pp 1–11 | Cite as

Walking in the Streets of Pisa to Discover the Stones Used in the Middle Ages

  • Marco LezzeriniEmail author
  • Stefano Pagnotta
  • Stefano Legnaioli
  • Vincenzo Palleschi
Original Article
Part of the following topical collections:
  1. Geoheritage: the foundation for sustainable geotourism


This paper deals with the stones used as building materials in the centre of Pisa during the Middle Age. Most of the stones are quarried from the nearby mountains, Monte Pisano and Monti d’Oltre Serchio, but there are also other ones, coming from Apuan Alps, Elba Island, western Tuscan coast, and from other quarries opened in the Western Mediterranean area. Our goal is to enrich the classic concept of street photography by inserting, in an interpretative context, the analysis and the observation of the geoenvironment in which we are immersed, daily, for the journey home-office, home-school or just for a simple walk. The tools we have are the eyes, the light and an instrument: the camera. Five stops along a city route allow to describe the main types of stones that have been used to construct and ornate the buildings since the 10th and 11th centuries, when Pisa acquired its traditional fame as one of the four historical Maritime Republics of Italy. Monte Pisano marble is the most important stone in the medieval phase of construction of the city of Pisa, often used together with black limestones to give the typical decorative alternate bands, black and white, of the Pisan Romanesque style. Other types of stones were also used, such as Quartzites, Agnano breccia, Panchina, Macigno sandstone as well as Apuan marble, granitoid rocks from Elba Island and Sardinia, and some rocks from ancient quarries of the western Mediterranean area, such as precious marbles from Greece and Turkey.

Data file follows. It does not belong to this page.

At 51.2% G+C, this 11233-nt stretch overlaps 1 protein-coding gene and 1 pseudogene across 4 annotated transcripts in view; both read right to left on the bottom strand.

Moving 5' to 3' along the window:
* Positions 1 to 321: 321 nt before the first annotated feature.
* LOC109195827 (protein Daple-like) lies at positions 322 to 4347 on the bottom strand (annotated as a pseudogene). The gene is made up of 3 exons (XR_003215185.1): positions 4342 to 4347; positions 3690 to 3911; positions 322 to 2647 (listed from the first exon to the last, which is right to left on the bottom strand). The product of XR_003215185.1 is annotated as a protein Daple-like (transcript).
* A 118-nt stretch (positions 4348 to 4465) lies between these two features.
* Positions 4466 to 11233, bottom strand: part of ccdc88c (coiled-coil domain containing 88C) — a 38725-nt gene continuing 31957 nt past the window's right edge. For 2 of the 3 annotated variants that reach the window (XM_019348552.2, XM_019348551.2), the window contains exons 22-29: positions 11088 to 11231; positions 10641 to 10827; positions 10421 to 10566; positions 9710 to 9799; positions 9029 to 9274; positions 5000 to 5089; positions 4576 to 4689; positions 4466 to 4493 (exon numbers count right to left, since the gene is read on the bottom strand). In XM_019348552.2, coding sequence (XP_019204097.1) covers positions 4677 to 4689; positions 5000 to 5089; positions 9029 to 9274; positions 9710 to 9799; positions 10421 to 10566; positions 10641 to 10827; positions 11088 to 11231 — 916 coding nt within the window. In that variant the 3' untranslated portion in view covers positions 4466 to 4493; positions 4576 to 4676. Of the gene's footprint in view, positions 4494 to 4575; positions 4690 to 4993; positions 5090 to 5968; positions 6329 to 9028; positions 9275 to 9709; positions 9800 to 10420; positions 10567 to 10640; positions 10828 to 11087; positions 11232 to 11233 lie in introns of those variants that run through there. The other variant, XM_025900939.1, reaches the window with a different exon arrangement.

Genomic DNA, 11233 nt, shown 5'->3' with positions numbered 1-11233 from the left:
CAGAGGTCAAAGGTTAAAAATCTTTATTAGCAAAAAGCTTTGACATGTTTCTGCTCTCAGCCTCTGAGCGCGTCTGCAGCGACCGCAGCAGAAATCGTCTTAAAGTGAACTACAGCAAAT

Building stone Marble Urban geology Cultural heritage Tuscany Italy 



We would like to thank Marcello Spampinato for the stone sampling.

Funding Information

This work was financially supported by PRA_2018_41-Georisorse e Ambiente.


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Copyright information

© The European Association for Conservation of the Geological Heritage 2019

Authors and Affiliations

  1. 1.Department of Earth SciencesUniversity of PisaPisaItaly
  2. 2.Applied and Laser Spectroscopy Laboratory, Research Area of National Research CouncilInstitute of Chemistry of Organometallic CompoundsPisaItaly
  3. 3.Department of Civilization and Form of KnowledgeUniversity of PisaPisaItaly

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